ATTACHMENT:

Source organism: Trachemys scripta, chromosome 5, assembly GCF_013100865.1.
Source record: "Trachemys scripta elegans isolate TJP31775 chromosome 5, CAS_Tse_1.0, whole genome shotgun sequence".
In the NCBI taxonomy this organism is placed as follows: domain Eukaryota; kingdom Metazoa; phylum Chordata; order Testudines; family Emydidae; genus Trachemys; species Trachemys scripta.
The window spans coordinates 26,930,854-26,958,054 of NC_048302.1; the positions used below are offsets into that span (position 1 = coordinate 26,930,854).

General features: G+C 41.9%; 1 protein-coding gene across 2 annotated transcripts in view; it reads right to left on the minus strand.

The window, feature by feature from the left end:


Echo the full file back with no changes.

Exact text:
Source organism: Trachemys scripta, chromosome 5, assembly GCF_013100865.1.
Source record: "Trachemys scripta elegans isolate TJP31775 chromosome 5, CAS_Tse_1.0, whole genome shotgun sequence".
In the NCBI taxonomy this organism is placed as follows: domain Eukaryota; kingdom Metazoa; phylum Chordata; order Testudines; family Emydidae; genus Trachemys; species Trachemys scripta.
The window spans coordinates 26,930,854-26,958,054 of NC_048302.1; the positions used below are offsets into that span (position 1 = coordinate 26,930,854).

General features: G+C 41.9%; 1 protein-coding gene across 2 annotated transcripts in view; it reads right to left on the minus strand.

The window, feature by feature from the left end: